Had I known what this blog was going to turn into, I probably would have done it on wordpress, which has many more nifty tools. This last week, I have watched with envy as worpressers get their own little number-crunching nicely-graphicked end-o'-year wrap-up. Meanwhile, even doing simple tagging is a chore on blogspot.
But my wife has been under the weather, so we've stayed close to home and I've had time to break a few things down here at the blogstand. What could I see in the tea leaves of my sites stats?
I always start with the assumption that readers in the bloggoverse respond mostly to subject. When I see a post take off and draw large readership, I don't think "Wow, I must have written the hell out of that one" so much as I think, "Damn, that must have touched a nerve." So by looking at what posts were popular, I get a sense of what nerves are out there, waiting to be touched.
By far, nothing I have ever written in my life has touched as many nerves as this piece:
The Hard Part dealt with the issue of teachers never having enough-- enough time, enough resources, enough you to do everything you know you should do. It ran on this blog a year ago, and then I later used it on my HuffPost space, where it blew up. At this point it has 560,000 likes on facebook, and has been translated into French, Spanish and German. It is not my greatest moment of writing (at one point, I announce a metaphor and then launch a simile--d'oh) but boy does it ever speak to something that many, many teachers feel-- a sense of just not being enough, of having too much to do and too little to do it with. If there was ever a moment in which blogging made me feel as if I were not the only person to feel a particular way, this was it.
As much as we've all learned to pay attention on the national level, people still respond very strongly to their own local concerns. Three of my four top posts for the year are regional: a piece about the publishing of Minneapolis teacher ratings, a piece from last spring about North Carolina's spirited drive to kick its teachers repeatedly in the face, and one of several posts following the stripping of special subjects in Ohio. Massachusetts's flirtation with teacher certificate screwery made the top 10.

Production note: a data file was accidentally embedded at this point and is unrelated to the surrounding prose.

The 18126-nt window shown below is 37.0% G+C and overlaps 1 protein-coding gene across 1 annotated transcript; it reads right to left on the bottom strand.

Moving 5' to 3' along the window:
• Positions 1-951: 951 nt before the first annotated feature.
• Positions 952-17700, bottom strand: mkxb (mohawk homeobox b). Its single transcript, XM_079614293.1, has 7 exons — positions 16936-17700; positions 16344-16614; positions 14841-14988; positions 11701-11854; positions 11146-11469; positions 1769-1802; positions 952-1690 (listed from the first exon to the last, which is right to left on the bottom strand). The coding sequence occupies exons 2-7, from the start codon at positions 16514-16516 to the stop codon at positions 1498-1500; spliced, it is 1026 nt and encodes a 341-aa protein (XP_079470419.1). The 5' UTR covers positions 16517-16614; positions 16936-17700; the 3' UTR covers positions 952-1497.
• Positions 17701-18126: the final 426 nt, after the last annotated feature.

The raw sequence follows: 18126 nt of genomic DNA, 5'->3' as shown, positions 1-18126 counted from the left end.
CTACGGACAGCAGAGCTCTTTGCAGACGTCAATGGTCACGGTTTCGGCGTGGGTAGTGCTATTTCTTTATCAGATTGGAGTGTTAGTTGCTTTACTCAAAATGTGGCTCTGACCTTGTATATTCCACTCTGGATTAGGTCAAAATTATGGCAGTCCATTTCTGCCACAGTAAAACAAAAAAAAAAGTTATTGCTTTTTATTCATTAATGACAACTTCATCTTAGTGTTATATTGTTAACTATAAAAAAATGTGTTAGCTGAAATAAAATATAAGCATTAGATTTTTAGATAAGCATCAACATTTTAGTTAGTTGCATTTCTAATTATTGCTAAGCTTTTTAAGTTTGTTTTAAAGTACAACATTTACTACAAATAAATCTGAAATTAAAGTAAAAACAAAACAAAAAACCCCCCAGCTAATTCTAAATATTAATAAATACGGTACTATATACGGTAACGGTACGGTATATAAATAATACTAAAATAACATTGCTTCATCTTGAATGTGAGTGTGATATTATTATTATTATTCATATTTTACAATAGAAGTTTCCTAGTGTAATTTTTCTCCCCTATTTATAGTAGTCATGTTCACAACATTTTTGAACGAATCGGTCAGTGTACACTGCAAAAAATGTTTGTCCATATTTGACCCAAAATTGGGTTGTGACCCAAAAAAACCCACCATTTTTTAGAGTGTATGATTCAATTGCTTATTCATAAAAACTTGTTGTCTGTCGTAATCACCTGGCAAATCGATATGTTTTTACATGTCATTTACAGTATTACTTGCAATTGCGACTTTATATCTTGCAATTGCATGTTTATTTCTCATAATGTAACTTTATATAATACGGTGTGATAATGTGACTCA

Posts also take off when they address some of the favorite reformsters. People never seem to get tired of seeing what Arne Duncan's latest move of gooberdom, and I swore off directly referencing She Who Will Not Be Named because She always served as the most base-but-effective clickbait. Besides, she simply never deserved to be famous, so I stopped being part of that process.
Once you get away from the reformster A-list, however, interest drops. I will not hurt the feelings of some reformsters by listing the people in whom there's just not much interest, and I will continue responding to their work just because I like to.
People also like mockery, apparently, which is a need I'm prepared to fill. The top ten posts for the year include my directory of anti-teacher trolls and my own take on the ubiquitous "Why I Heart Common Core" letters. Which tells me that as serious as the situation is, folks are still willing to laugh at it. In seven hundred and some posts of varying degrees of seriousness, I have never gotten a "How dare you make light of these serious issues" note. I have, however, received several notes from reformsters-friendly folks saying essentially, "I disagree with most of the substance of what you wrote, but that was still pretty funny." So I guess as contentious as the debates about the future of US public education have become, we are not all so grim as the folks in some of the other big debates in this country.
My sampling here is obviously self-selecting, and not representative of the general population, but it still is interesting to get a hint of what sorts of things people are concerned about. And now I have also fulfilled my contractual obligation to do some sort of end-of-the-year post. Happy New Year to us all!